File Under: Software

Install and Use Cygwin

Windows provides a little command line utility called cmd.exe, but it has nothing close to the power of the Unix command line and its integrated free tools and applications. Fortunately, especially for addicts of the Unix way, there’s a way to use a lot of the Unix tools in a Windows environment. That way is a free piece of software called Cygwin. Cygwin is a Unix-style command line for Windows; it comes with a selection of hundreds of free tools as well.


Installing Cygwin

Installation is shockingly easy. Download http://www.cygwin.com/setup.exe onto your Windows computer, and then run the program.

The setup utility walks you through installing Cygwin. When prompted to choose a download source, select “Install from Internet”. Choose a reasonably local download mirror from the choices it offers.

Next, it’s time to choose which software packages you want included in your Cygwin installation. Choosing All is the easiest option, and it means you won’t get that annoying “command not found” error often — but it takes a long time to download everything, and it takes a lot of drive space. The packages are broken down into categories — Database, Devel, Editors — for ease of picking and choosing if you want to grab just the packages you need. I recommend blowing up the window to full screen for this process.

After you’ve picked some or All and clicked the Next button, all those packages will download from the mirror site and be installed on your machine. You can watch a captivating progress bar while this happens.

Finally you should see the “Installation Complete” message.

If, later on, you realize that now you want a package you opted not to install the first time around, just run setup.exe again and choose it. It’ll be added to your Cygwin setup, and any updates will be downloaded too, while your existing installation is left intact.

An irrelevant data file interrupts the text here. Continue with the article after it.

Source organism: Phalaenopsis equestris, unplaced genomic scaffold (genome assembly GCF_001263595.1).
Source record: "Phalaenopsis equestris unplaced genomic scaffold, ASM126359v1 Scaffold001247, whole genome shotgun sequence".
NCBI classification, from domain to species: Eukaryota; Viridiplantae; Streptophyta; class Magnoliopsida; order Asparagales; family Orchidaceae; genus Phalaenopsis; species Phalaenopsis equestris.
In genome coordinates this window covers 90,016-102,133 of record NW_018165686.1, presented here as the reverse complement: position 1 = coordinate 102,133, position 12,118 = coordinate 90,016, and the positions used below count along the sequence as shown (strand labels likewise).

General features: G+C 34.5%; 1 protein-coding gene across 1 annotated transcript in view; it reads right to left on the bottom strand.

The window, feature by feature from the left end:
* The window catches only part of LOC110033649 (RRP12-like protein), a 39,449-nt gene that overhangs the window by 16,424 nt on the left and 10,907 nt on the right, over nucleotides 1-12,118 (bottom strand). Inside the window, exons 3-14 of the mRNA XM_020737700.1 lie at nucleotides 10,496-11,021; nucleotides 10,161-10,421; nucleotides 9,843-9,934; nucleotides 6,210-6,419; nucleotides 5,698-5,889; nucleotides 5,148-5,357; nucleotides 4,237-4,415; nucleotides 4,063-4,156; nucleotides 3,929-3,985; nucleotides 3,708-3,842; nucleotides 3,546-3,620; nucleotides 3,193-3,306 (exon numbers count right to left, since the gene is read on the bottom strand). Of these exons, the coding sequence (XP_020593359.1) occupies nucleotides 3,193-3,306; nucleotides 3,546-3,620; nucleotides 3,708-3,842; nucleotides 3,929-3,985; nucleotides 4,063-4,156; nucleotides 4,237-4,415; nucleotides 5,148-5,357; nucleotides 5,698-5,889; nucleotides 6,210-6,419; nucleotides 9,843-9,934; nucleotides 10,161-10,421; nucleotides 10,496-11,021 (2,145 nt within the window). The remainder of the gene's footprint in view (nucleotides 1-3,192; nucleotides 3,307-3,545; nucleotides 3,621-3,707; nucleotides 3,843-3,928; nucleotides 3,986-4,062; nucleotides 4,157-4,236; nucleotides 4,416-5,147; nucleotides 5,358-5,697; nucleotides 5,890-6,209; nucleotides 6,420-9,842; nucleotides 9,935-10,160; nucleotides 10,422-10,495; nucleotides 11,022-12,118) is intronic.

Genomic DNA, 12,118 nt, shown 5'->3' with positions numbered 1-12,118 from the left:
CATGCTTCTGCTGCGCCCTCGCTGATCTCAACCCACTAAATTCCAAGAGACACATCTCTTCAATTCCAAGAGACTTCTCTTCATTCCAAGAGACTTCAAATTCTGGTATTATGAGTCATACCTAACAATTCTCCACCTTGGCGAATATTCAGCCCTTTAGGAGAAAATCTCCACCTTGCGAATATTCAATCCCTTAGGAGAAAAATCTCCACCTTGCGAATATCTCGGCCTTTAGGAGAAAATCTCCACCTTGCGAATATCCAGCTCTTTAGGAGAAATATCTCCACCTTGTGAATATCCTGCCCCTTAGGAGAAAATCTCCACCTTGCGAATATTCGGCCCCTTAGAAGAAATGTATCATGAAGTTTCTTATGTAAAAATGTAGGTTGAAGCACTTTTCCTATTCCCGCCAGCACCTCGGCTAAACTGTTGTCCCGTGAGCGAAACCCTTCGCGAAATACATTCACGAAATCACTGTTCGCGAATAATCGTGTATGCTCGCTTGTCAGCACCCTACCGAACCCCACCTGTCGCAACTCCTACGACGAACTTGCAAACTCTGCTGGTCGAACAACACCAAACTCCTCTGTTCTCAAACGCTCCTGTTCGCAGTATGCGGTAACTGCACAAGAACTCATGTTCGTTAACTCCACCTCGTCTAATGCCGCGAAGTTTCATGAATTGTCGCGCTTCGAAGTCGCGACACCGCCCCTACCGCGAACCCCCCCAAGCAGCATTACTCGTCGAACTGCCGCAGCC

X and Rxvt

The X Window System is available via xorg. To get it installed, install the X-startup-scripts package from the X11 category. Then, the batch file C:cygwinusrX11R6binstartxwin.bat will start Xorg for you, indicated by a black X in the system tray. The X server will sit around waiting for X applications to use your display.

The default Cygwin shell window may be a little cumbersome sometimes, so the rxvt program provides a window that is more compatible with traditional Unix/Linux programs, especially those that might be running remotely. To give yourself a convenient Rxvt icon, make sure that the Rxvt package is installed (categorized under Shells), and create a windows shortcut to C:CygwinbinRun.exe. Then edit the shortcut’s properties so the Target reads: C:cygwinbinrun.exe /bin/rxvt -display :0.0 -e bash -login (If you decide not to use X, then leave off the -display :0.0, but some graphical programs may not work.)

Using Cygwin

Launch Cygwin in the way you ordinarily launch programs, be that the Start menu or a shortcut system. It’ll bring up a terminal window running the bash shell. Using bash, just a few keystrokes can accomplish things it takes unassisted Windows megabytes of shareware to do.

There’s a little bit of rethinking necessary if you’re used to Windows’ conventions. The C: drive is referred to as /cygdrive/c/ and so forth; your Desktop is at /cygdrive/c/Documents and Settings/User Name/Desktop

To create a whole series of nested directories:

mkdir -p /cygdrive/c/Documents and Settings/User Name/My Documents/One/New/Directory/After/Another


(note that you need to put a before space characters in directory and file names)

You can rename multiple files, too. Say you have a whole folder called mypics full of JPEGs with names like IMG_0203.JPG, and you’d like to add the prefix “vacation2006″ to each file:

for i in mypics/IMG*.JPG; do mv $i vacation2006-$i; done


To remove all empty files and folders from a directory:

find . -empty -maxdepth=1 -print0 | xargs -0 rm -rf